The internet is a fantastic place.
I did a quick search on how to write a memoir, and the first hit was a wonderful find. William Zinsser’s On Writing Well, 30th Anniversary Edition: The Classic Guide to Writing Nonfiction
has always had a place in my top 5 references about writing. Today’s discovery was a piece from The American Scholar, Spring 2006.
In the aptly titled, “How to Write a Memoir,” Zinsser lays out ideas that will help any writer start down the path to successful memoir writing. I especially liked his final advice:
Go to your desk on Monday morning and write about some event that’s still vivid in your memory. What you write doesn’t have to be long—three pages, five pages—but it should have a beginning and an end. Put that episode in a folder and get on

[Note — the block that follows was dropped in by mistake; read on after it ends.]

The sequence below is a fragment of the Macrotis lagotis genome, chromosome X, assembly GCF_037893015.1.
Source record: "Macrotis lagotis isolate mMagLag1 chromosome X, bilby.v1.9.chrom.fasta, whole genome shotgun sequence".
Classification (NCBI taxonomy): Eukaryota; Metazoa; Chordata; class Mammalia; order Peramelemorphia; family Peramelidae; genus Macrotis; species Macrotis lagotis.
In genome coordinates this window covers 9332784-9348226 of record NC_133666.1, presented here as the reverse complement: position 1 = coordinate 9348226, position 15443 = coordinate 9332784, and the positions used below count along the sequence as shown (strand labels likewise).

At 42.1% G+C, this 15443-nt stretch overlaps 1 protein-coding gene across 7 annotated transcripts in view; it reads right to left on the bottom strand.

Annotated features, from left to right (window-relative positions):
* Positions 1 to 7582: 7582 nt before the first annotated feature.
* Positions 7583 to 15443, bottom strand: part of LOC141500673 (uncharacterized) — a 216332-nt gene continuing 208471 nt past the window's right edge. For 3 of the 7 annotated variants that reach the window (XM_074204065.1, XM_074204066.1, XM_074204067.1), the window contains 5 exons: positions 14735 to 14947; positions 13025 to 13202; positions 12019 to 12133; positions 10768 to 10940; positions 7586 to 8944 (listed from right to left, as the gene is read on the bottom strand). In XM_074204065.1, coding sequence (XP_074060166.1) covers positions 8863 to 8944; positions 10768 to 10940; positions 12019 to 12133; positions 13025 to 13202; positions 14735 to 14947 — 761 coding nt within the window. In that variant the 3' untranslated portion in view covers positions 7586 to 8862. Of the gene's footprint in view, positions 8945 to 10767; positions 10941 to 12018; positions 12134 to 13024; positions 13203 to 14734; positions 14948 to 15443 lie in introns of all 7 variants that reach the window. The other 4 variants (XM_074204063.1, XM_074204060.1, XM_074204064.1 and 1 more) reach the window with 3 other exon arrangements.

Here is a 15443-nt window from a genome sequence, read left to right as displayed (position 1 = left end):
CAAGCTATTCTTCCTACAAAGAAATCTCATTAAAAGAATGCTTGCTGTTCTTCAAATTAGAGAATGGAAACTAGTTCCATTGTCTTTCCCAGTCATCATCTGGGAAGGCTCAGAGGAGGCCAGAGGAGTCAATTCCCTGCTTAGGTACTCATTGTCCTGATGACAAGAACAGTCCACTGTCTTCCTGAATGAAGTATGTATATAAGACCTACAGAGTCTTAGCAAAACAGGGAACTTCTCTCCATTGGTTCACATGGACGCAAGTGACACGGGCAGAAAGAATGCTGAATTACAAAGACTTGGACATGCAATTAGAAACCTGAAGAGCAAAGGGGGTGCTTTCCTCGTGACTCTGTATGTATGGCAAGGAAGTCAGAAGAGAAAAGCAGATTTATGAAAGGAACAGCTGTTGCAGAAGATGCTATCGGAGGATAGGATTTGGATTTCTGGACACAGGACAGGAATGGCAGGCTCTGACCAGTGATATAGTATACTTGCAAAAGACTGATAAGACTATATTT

with your life. On Tuesday morning, do the same thing. Tuesday’s episode doesn’t have to be related to Monday’s episode. Take whatever memory comes calling; your subconscious mind, having been put to work, will start delivering your past.
Read the rest of the article here.
I can’t wait to see how my project develops using Zinsser’s advice, and I certainly can’t wait for Monday to begin. How magnificent to be alive in an age where we can find these gems in a few seconds online. My only danger is spending too much time reading scholarly advice, and spending too little time putting the advice to practice.